I got the only acceptable two word response: “Of course.” Whew…
I asked her if she had any idea that the song was going to be so popular.
“You never know what the end result of a song is going to be but I was writing partners with Carol Sager at the time. Carol and Marvin (Hamlisch) were dating and they were offered this movie, “Ice Castles” to write the theme for. They offered the song to me as a gift and my gift to them was my live performance and our collected efforts were nominated for an Academy Award.” She also said that the touching thing is that the song has taken on such a life of its own because it has serenaded so many brides down the aisle and has been the first dance at so many weddings.
“You never know what the life of a song is going to be and you never really know what you’re a part of in the moment, you just do the best you can.”
Although it’s been a few years since Manchester’s had a “hit” song, she’s been active the entire time writing song and playing shows.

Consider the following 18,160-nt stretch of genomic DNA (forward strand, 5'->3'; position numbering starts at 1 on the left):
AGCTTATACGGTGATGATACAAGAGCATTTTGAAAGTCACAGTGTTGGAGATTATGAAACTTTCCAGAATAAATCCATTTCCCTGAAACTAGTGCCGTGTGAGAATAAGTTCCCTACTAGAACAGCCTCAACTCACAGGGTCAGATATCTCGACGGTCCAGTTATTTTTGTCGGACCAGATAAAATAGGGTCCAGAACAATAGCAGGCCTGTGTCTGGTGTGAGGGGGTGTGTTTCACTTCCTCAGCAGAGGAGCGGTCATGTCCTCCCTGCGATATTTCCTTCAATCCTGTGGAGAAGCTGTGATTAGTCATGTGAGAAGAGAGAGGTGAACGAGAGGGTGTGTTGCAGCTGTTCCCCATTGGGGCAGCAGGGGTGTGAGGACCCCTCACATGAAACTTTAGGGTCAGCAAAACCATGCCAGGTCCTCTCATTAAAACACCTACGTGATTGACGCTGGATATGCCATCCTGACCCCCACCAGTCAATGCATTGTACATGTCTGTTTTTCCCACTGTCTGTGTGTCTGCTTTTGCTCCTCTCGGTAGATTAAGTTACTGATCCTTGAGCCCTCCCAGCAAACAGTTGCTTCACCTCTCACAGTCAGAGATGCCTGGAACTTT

“It’s a wonderful version of normal for me to use life and reflect it back in my songs,” she said.
Next up was my question to Manchester about a dream collaboration. It could be with anyone, regardless of whether they’re still among the living.
“If I could write lyrics to a George Gershwin melody I’d be very happy.”
Another name she mentioned was a singer we share a love and appreciation for.
“To have Judy Garland sing one of my songs would have been really extraordinary.”
She pulled one other name out of the hat. “There’s still time, but I would love to do a collaboration with Tony Bennett.”
No interview would be complete without asking about Manchester’s early days in the wold of jingle singing. She and longtime friend Barry Manilow were both part of a wildly successful group of singers that included Patti Austin and Ashford & Simpson.
Does Manchester have a favorite jingle that she sang on? Indeed she does. “Probably McDonald’s. It was one of the first choral pieces.” This was back in the 60s.
Manchester said that through her friendship with Manilow she met Bette Midler and the two of them became founding members of Midler’s back-up singers The Harlettes.
Melissa Manchester, it was a pleasure chatting with you. I’m a true Fanchester.
Oh and dear readers, did you REALLY think I wasn’t going to post this song? I will NOT keep it inside.
WHEN: 7:30 p.m. Saturday
WHERE: The Chocolate Church, 804 Washington St., Bath
TICKETS: $55 in advance, $60 at the door.